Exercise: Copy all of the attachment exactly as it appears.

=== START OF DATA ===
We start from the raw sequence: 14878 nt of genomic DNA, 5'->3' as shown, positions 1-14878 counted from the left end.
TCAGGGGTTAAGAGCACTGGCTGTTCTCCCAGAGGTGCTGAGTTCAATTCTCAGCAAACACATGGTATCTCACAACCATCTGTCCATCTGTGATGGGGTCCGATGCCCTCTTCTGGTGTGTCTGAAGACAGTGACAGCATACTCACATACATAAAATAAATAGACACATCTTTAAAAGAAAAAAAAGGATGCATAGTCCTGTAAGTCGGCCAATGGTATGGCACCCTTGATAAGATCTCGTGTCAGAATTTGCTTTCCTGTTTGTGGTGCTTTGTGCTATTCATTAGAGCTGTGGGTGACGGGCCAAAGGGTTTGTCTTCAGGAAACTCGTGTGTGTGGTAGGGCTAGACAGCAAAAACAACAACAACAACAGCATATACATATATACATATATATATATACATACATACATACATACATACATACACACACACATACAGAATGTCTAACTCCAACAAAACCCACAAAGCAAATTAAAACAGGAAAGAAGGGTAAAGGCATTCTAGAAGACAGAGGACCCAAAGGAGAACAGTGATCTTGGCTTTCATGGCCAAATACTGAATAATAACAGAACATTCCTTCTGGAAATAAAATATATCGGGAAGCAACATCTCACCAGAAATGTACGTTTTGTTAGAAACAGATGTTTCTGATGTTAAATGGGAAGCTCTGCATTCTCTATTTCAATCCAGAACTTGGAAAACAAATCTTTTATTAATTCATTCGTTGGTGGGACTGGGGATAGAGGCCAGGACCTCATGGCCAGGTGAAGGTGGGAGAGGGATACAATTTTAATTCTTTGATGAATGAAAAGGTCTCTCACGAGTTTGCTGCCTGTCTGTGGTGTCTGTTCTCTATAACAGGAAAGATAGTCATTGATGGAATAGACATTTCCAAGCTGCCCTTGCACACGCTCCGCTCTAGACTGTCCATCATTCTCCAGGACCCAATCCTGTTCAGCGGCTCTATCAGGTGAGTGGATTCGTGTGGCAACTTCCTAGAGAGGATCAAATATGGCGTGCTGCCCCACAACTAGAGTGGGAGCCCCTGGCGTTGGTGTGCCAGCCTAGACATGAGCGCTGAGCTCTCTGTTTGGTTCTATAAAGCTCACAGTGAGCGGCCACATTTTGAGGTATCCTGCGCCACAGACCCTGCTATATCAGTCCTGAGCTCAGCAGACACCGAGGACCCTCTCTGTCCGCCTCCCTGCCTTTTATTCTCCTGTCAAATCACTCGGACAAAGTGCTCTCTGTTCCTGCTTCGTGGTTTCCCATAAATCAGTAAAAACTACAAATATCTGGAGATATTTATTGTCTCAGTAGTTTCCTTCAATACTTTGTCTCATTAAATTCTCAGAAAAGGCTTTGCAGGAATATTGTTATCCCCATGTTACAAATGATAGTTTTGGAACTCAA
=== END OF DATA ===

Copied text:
We start from the raw sequence: 14878 nt of genomic DNA, 5'->3' as shown, positions 1-14878 counted from the left end.
TCAGGGGTTAAGAGCACTGGCTGTTCTCCCAGAGGTGCTGAGTTCAATTCTCAGCAAACACATGGTATCTCACAACCATCTGTCCATCTGTGATGGGGTCCGATGCCCTCTTCTGGTGTGTCTGAAGACAGTGACAGCATACTCACATACATAAAATAAATAGACACATCTTTAAAAGAAAAAAAAGGATGCATAGTCCTGTAAGTCGGCCAATGGTATGGCACCCTTGATAAGATCTCGTGTCAGAATTTGCTTTCCTGTTTGTGGTGCTTTGTGCTATTCATTAGAGCTGTGGGTGACGGGCCAAAGGGTTTGTCTTCAGGAAACTCGTGTGTGTGGTAGGGCTAGACAGCAAAAACAACAACAACAACAGCATATACATATATACATATATATATATACATACATACATACATACATACATACACACACACATACAGAATGTCTAACTCCAACAAAACCCACAAAGCAAATTAAAACAGGAAAGAAGGGTAAAGGCATTCTAGAAGACAGAGGACCCAAAGGAGAACAGTGATCTTGGCTTTCATGGCCAAATACTGAATAATAACAGAACATTCCTTCTGGAAATAAAATATATCGGGAAGCAACATCTCACCAGAAATGTACGTTTTGTTAGAAACAGATGTTTCTGATGTTAAATGGGAAGCTCTGCATTCTCTATTTCAATCCAGAACTTGGAAAACAAATCTTTTATTAATTCATTCGTTGGTGGGACTGGGGATAGAGGCCAGGACCTCATGGCCAGGTGAAGGTGGGAGAGGGATACAATTTTAATTCTTTGATGAATGAAAAGGTCTCTCACGAGTTTGCTGCCTGTCTGTGGTGTCTGTTCTCTATAACAGGAAAGATAGTCATTGATGGAATAGACATTTCCAAGCTGCCCTTGCACACGCTCCGCTCTAGACTGTCCATCATTCTCCAGGACCCAATCCTGTTCAGCGGCTCTATCAGGTGAGTGGATTCGTGTGGCAACTTCCTAGAGAGGATCAAATATGGCGTGCTGCCCCACAACTAGAGTGGGAGCCCCTGGCGTTGGTGTGCCAGCCTAGACATGAGCGCTGAGCTCTCTGTTTGGTTCTATAAAGCTCACAGTGAGCGGCCACATTTTGAGGTATCCTGCGCCACAGACCCTGCTATATCAGTCCTGAGCTCAGCAGACACCGAGGACCCTCTCTGTCCGCCTCCCTGCCTTTTATTCTCCTGTCAAATCACTCGGACAAAGTGCTCTCTGTTCCTGCTTCGTGGTTTCCCATAAATCAGTAAAAACTACAAATATCTGGAGATATTTATTGTCTCAGTAGTTTCCTTCAATACTTTGTCTCATTAAATTCTCAGAAAAGGCTTTGCAGGAATATTGTTATCCCCATGTTACAAATGATAGTTTTGGAACTCAA